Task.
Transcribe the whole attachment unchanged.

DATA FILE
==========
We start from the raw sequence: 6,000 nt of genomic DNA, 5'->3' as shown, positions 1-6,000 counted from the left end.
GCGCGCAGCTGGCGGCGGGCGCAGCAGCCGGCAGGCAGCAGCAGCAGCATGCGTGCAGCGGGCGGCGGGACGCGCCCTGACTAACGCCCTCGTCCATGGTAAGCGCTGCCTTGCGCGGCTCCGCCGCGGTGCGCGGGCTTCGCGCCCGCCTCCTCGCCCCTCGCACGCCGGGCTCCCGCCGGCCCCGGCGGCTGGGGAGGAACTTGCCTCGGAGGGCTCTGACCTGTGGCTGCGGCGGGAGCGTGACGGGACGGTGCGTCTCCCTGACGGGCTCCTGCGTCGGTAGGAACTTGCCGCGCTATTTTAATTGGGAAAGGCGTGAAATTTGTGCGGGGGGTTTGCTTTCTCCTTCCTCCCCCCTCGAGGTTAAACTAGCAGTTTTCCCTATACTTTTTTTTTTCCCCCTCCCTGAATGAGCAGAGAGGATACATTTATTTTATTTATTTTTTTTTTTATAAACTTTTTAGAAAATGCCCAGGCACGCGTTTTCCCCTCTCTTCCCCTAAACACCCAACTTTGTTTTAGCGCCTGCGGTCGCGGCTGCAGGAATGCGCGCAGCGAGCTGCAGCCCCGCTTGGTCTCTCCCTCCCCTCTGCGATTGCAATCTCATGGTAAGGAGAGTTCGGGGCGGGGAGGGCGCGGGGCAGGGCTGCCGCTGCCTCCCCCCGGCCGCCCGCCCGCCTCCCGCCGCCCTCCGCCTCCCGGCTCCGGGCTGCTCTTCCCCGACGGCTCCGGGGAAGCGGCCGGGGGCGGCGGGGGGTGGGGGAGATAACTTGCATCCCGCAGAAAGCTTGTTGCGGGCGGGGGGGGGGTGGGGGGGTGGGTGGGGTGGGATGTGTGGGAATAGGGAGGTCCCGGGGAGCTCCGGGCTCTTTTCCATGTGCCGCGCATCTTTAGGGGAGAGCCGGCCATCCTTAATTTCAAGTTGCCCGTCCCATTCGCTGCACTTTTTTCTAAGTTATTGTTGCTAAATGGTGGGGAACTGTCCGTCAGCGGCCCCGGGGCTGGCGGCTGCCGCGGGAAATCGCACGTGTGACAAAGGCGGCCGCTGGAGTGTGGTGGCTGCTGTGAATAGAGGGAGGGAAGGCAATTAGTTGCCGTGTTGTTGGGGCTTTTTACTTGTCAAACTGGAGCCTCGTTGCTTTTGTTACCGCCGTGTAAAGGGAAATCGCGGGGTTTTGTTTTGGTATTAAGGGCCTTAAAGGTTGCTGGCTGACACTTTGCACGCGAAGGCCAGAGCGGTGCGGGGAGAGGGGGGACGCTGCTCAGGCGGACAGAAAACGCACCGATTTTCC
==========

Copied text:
We start from the raw sequence: 6,000 nt of genomic DNA, 5'->3' as shown, positions 1-6,000 counted from the left end.
GCGCGCAGCTGGCGGCGGGCGCAGCAGCCGGCAGGCAGCAGCAGCAGCATGCGTGCAGCGGGCGGCGGGACGCGCCCTGACTAACGCCCTCGTCCATGGTAAGCGCTGCCTTGCGCGGCTCCGCCGCGGTGCGCGGGCTTCGCGCCCGCCTCCTCGCCCCTCGCACGCCGGGCTCCCGCCGGCCCCGGCGGCTGGGGAGGAACTTGCCTCGGAGGGCTCTGACCTGTGGCTGCGGCGGGAGCGTGACGGGACGGTGCGTCTCCCTGACGGGCTCCTGCGTCGGTAGGAACTTGCCGCGCTATTTTAATTGGGAAAGGCGTGAAATTTGTGCGGGGGGTTTGCTTTCTCCTTCCTCCCCCCTCGAGGTTAAACTAGCAGTTTTCCCTATACTTTTTTTTTTCCCCCTCCCTGAATGAGCAGAGAGGATACATTTATTTTATTTATTTTTTTTTTTATAAACTTTTTAGAAAATGCCCAGGCACGCGTTTTCCCCTCTCTTCCCCTAAACACCCAACTTTGTTTTAGCGCCTGCGGTCGCGGCTGCAGGAATGCGCGCAGCGAGCTGCAGCCCCGCTTGGTCTCTCCCTCCCCTCTGCGATTGCAATCTCATGGTAAGGAGAGTTCGGGGCGGGGAGGGCGCGGGGCAGGGCTGCCGCTGCCTCCCCCCGGCCGCCCGCCCGCCTCCCGCCGCCCTCCGCCTCCCGGCTCCGGGCTGCTCTTCCCCGACGGCTCCGGGGAAGCGGCCGGGGGCGGCGGGGGGTGGGGGAGATAACTTGCATCCCGCAGAAAGCTTGTTGCGGGCGGGGGGGGGGTGGGGGGGTGGGTGGGGTGGGATGTGTGGGAATAGGGAGGTCCCGGGGAGCTCCGGGCTCTTTTCCATGTGCCGCGCATCTTTAGGGGAGAGCCGGCCATCCTTAATTTCAAGTTGCCCGTCCCATTCGCTGCACTTTTTTCTAAGTTATTGTTGCTAAATGGTGGGGAACTGTCCGTCAGCGGCCCCGGGGCTGGCGGCTGCCGCGGGAAATCGCACGTGTGACAAAGGCGGCCGCTGGAGTGTGGTGGCTGCTGTGAATAGAGGGAGGGAAGGCAATTAGTTGCCGTGTTGTTGGGGCTTTTTACTTGTCAAACTGGAGCCTCGTTGCTTTTGTTACCGCCGTGTAAAGGGAAATCGCGGGGTTTTGTTTTGGTATTAAGGGCCTTAAAGGTTGCTGGCTGACACTTTGCACGCGAAGGCCAGAGCGGTGCGGGGAGAGGGGGGACGCTGCTCAGGCGGACAGAAAACGCACCGATTTTCC